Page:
Peter Canavan: Why Kerry's day could come sooner than many seem to think
There was a certain irony for me in the analysis of Kerry's league final defeat to Mayo. For the most part, Kerry had blazed their way through the league, underlining their status as football's coming team, but Mayo in Croke Park with national silverware on the table was seen as their first day in big school.
When it came to it, it was pointed out that they couldn't quite hold on to one of the most physical and streetwise teams around.
Some of the reaction was that their naivety had been exposed and their inexperience shown up, and that final was offered as proof that they weren't yet ready to fly at the highest altitude. Funnily enough, that was the exact opposite impression I left Killarney with after the first round of the league back in late January.
Despite fielding an inexperienced team, Kerry set the tone that day and dictated the terms of engagement. They never really let Tyrone off the bus. It was like they made a point - they were inexperienced, sure, but they weren't going to lie down for anyone.
I was in Killarney the night before that game at a function with Seamus Moynihan. The talk was that this team are the men of tomorrow. There was a general acceptance that Peter Keane would need time, but I think they showed enough in the league to make a case for them much sooner than that.
They have talented young players who know what it is to win coming into the mix alongside more seasoned men like David Moran, Stephen O'Brien, Paul Murphy and Paul Geaney.
They reached the league final effectively without their Dr Crokes players and in the process solved one of the most glaring problems the Kingdom had last year in terms of their defensive set-up.
Please log in or register with belfasttelegraph.co.uk for free access to this article.
Last season, they conceded 10 goals in seven matches in the top flight. This term they had cut that back to 4-80, the joint lowest in the top flight and well below Monaghan's tally of 8-90, despite the Oriel men's reputation as a much more defensively solid team.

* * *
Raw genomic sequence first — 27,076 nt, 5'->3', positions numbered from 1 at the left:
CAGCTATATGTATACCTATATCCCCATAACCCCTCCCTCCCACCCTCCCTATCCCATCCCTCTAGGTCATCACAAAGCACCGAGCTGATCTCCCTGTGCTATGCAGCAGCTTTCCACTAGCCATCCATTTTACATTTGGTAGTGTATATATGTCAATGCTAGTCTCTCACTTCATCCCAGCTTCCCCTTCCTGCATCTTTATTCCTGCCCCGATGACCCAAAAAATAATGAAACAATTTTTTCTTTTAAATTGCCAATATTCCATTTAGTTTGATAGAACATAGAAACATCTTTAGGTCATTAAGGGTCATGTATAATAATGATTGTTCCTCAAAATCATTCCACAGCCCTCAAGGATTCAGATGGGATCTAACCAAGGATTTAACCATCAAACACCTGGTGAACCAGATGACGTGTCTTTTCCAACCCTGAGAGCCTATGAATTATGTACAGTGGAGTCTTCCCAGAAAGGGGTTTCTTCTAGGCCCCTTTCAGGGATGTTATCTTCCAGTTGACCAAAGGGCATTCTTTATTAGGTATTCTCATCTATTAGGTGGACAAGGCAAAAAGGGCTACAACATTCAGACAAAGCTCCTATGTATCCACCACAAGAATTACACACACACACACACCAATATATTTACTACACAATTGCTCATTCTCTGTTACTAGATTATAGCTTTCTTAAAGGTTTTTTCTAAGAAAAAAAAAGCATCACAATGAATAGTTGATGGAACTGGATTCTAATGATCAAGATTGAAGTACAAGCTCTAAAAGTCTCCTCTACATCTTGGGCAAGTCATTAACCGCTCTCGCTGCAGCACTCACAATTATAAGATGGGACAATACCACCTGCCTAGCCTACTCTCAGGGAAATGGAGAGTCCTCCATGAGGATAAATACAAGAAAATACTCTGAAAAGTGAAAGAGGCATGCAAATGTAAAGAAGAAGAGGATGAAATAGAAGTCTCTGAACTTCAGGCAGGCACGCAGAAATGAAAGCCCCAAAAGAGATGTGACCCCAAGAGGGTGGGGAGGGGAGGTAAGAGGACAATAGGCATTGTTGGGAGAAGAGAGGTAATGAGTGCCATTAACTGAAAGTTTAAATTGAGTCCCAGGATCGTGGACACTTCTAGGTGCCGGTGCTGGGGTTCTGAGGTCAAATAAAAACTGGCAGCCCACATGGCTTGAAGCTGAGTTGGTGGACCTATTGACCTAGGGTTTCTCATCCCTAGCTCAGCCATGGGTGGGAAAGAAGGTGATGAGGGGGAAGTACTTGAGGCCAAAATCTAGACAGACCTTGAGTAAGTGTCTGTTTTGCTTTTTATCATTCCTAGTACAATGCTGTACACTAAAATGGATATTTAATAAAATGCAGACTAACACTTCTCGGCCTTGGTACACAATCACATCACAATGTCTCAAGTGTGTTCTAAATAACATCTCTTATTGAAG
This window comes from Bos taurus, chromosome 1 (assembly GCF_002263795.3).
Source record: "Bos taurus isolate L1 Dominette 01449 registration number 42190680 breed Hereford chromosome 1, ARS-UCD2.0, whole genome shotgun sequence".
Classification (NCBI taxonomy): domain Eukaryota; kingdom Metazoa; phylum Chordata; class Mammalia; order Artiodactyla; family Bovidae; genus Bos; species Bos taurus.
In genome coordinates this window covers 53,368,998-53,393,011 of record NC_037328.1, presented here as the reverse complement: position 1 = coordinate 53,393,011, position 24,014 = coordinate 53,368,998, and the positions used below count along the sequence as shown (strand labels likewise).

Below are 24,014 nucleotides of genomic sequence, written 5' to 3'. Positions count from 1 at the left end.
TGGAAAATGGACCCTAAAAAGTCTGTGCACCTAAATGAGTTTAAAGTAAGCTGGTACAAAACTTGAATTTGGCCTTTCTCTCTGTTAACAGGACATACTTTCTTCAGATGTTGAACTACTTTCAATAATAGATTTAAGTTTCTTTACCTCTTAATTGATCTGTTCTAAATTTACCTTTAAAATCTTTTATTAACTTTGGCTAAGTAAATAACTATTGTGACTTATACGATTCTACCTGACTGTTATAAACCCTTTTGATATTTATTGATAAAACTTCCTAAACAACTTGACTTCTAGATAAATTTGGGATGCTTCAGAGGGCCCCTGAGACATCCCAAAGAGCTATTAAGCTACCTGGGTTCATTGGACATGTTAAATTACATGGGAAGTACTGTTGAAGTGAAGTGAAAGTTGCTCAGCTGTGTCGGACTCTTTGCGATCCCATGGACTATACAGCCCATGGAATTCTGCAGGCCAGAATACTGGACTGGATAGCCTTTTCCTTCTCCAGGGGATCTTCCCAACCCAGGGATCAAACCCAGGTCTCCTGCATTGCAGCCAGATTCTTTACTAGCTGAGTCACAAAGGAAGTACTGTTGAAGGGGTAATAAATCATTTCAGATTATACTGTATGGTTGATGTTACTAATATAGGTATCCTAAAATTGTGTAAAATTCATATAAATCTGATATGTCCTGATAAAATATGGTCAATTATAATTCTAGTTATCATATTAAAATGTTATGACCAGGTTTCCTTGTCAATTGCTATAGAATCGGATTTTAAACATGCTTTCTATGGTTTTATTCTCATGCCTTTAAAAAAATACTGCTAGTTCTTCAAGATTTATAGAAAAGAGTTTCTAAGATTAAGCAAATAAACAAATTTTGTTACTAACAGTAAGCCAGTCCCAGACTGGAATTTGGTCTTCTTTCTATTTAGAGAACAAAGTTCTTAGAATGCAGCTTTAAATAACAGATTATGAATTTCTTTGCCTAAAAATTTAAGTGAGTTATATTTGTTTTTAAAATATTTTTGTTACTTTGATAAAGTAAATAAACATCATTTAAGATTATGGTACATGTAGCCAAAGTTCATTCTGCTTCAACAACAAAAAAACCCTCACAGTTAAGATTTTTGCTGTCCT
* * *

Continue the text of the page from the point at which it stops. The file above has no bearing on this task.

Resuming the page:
They lost out to Mayo twice, including the final, but I wonder how different the conversation would be had David Clifford's first-half goal been allowed to stand or had the Fossa star managed to palm that late effort past Rob Hennelly? If Kerry and Keane emerged from their first spring together as league champions, I think the mood around this team would be very different indeed.
Now, they are far from the finished article. Jack Sherwood has operated as a full-back and he's done well, but teams will know that's not the position where he has played most of his football and he'll be tested severely as the summer rolls on. The loss of Peter Crowley for the year is also a bitter blow. He combined a hard edge and physicality in defence that they'll miss.
Their best defenders absolutely love bombing forward. Gavin White and Tom O'Sullivan are excellent in turning defence into attack, but sometimes they have got that balance wrong and left themselves open.
Part of that issue comes from midfield. With so many attack-minded defenders, they don't always get enough cover from their midfield pairing. Keane and his management team have a puzzle to solve there. Moran and Jack Barry appear to be the strongest option, but are similar in that they love getting forward and someone has to be prepared to mind the house.
Moran missed the league final and Kerry needed his bulk. They struggled in the middle third, but I think Mayo will beat most teams there.
They worked off maybe 40% possession, but I still come back to the point that they might have won the game.
Finally, the biggest reason I fancy this Kerry team is because it takes class forwards to win an All-Ireland and they have them in spades.
They can hurt you in so many ways. One of their goals in their defeat of Dublin in the league came from a long, diagonal ball in. At other times they run it through the hands of the likes of O'Sullivan and Murphy. We've also seen them kick long to Clifford.
Clifford, Sean O'Shea and Geaney would get in any team. After that, Keane needs to find the players who will do the spade work.
He's spoilt for choice, but needs to get the balance right. I don't envy him in that regard. Diarmuid O'Connor, Dara Moynihan, Stephen O'Brien, Micheál Burns, Gavin O'Brien and others all have claims for starting spots. And that's before mentioning former Footballer of the Year James O'Donoghue and what Tommy Walsh can offer off the bench.
Kerry will learn from that league final. O'Shea was wrapped up that day, but you'd think they wouldn't let that happen to him again. Games like that will make good footballers better.
They play Clare tomorrow. Colm Collins has done a good job with limited resources, but they are a victim of a system here that doesn't give them much of a chance. The qualifiers is where they'll have to take their chance.
And as for Kerry? They'll use their two games in Munster to improve, but it will be the Super 8s before we see their true potential.
From there, they can go anywhere.